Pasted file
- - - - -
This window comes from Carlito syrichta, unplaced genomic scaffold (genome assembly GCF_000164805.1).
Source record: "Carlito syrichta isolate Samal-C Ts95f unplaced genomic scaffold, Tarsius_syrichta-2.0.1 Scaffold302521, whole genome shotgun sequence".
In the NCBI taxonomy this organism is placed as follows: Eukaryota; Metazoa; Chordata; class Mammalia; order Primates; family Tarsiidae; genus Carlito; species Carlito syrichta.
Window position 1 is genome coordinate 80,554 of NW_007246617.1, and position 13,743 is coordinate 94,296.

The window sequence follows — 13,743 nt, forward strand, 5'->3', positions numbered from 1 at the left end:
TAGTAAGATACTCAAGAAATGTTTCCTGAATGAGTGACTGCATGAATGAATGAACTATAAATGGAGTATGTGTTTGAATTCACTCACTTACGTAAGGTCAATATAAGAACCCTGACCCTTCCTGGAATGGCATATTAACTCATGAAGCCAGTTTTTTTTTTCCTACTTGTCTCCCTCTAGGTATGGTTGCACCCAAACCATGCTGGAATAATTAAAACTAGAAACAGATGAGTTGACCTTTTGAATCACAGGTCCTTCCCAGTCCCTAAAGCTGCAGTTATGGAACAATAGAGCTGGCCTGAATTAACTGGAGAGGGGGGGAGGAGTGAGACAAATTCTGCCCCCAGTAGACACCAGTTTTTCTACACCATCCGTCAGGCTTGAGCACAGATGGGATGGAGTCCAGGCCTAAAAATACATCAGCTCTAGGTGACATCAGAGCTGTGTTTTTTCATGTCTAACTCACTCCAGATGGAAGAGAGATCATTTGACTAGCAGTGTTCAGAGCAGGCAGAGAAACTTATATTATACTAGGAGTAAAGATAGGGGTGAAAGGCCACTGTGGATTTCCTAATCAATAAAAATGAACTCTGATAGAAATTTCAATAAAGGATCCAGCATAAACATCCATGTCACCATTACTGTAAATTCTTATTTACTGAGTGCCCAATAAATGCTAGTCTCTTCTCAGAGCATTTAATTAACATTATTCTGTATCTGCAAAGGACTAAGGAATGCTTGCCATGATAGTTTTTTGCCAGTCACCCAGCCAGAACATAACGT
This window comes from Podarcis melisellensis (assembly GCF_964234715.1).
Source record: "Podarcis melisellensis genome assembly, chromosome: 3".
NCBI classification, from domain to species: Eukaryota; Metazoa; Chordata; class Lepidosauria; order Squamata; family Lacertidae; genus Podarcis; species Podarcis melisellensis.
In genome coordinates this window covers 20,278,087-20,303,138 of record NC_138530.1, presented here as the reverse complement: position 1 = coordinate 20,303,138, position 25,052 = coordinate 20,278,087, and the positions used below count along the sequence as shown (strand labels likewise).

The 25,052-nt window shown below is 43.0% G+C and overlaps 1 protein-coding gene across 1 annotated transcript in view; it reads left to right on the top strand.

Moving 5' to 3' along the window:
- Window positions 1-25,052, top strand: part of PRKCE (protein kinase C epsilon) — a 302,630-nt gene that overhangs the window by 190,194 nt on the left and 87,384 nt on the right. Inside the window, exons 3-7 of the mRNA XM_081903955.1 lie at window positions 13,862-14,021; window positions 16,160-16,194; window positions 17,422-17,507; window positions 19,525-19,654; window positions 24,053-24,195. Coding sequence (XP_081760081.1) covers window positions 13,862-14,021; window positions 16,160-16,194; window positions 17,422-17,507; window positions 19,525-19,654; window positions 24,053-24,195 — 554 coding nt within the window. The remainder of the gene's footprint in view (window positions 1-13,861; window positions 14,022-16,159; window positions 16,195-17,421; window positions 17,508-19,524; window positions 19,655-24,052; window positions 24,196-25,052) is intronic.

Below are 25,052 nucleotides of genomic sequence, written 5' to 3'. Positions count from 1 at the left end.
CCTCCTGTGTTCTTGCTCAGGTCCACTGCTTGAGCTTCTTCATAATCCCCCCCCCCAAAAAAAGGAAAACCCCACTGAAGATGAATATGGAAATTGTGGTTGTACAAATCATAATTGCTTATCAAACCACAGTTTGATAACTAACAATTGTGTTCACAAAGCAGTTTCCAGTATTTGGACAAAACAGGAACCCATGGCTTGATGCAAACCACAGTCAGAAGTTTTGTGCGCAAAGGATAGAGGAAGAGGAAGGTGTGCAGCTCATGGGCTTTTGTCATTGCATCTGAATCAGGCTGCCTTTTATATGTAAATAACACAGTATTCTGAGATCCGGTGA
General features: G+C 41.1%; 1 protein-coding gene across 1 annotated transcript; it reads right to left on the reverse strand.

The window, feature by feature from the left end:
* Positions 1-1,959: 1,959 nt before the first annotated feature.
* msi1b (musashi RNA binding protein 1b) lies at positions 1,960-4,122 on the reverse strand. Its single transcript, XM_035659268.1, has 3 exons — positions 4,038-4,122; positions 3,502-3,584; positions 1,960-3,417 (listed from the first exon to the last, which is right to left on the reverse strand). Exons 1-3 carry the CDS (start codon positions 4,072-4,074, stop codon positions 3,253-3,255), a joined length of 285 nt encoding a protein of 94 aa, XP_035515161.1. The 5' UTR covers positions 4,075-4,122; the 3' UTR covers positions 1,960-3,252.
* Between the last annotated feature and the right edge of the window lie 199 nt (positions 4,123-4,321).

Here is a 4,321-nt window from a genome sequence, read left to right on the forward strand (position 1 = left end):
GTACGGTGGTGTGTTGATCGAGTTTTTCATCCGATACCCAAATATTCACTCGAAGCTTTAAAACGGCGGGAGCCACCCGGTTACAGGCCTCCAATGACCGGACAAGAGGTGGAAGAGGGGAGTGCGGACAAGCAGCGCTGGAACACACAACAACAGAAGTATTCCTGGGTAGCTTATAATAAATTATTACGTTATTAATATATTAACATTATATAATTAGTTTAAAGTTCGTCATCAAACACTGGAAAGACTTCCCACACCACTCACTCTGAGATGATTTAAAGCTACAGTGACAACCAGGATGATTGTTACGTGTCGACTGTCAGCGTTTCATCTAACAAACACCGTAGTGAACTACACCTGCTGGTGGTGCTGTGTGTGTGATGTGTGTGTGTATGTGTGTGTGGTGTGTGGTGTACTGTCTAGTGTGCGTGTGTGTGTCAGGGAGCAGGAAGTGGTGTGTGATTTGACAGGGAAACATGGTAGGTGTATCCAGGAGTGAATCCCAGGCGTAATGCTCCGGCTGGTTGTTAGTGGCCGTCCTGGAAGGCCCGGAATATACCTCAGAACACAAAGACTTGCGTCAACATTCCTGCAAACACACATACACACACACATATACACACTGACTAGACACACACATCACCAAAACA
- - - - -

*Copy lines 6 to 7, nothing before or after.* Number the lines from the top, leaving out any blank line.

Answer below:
TAGTAAGATACTCAAGAAATGTTTCCTGAATGAGTGACTGCATGAATGAATGAACTATAAATGGAGTATGTGTTTGAATTCACTCACTTACGTAAGGTCAATATAAGAACCCTGACCCTTCCTGGAATGGCATATTAACTCATGAAGCCAGTTTTTTTTTTCCTACTTGTCTCCCTCTAGGTATGGTTGCACCCAAACCATGCTGGAATAATTAAAACTAGAAACAGATGAGTTGACCTTTTGAATCACAGGTCCTTCCCAGTCCCTAAAGCTGCAGTTATGGAACAATAGAGCTGGCCTGAATTAACTGGAGAGGGGGGGAGGAGTGAGACAAATTCTGCCCCCAGTAGACACCAGTTTTTCTACACCATCCGTCAGGCTTGAGCACAGATGGGATGGAGTCCAGGCCTAAAAATACATCAGCTCTAGGTGACATCAGAGCTGTGTTTTTTCATGTCTAACTCACTCCAGATGGAAGAGAGATCATTTGACTAGCAGTGTTCAGAGCAGGCAGAGAAACTTATATTATACTAGGAGTAAAGATAGGGGTGAAAGGCCACTGTGGATTTCCTAATCAATAAAAATGAACTCTGATAGAAATTTCAATAAAGGATCCAGCATAAACATCCATGTCACCATTACTGTAAATTCTTATTTACTGAGTGCCCAATAAATGCTAGTCTCTTCTCAGAGCATTTAATTAACATTATTCTGTATCTGCAAAGGACTAAGGAATGCTTGCCATGATAGTTTTTTGCCAGTCACCCAGCCAGAACATAACGT
This window comes from Podarcis melisellensis (assembly GCF_964234715.1).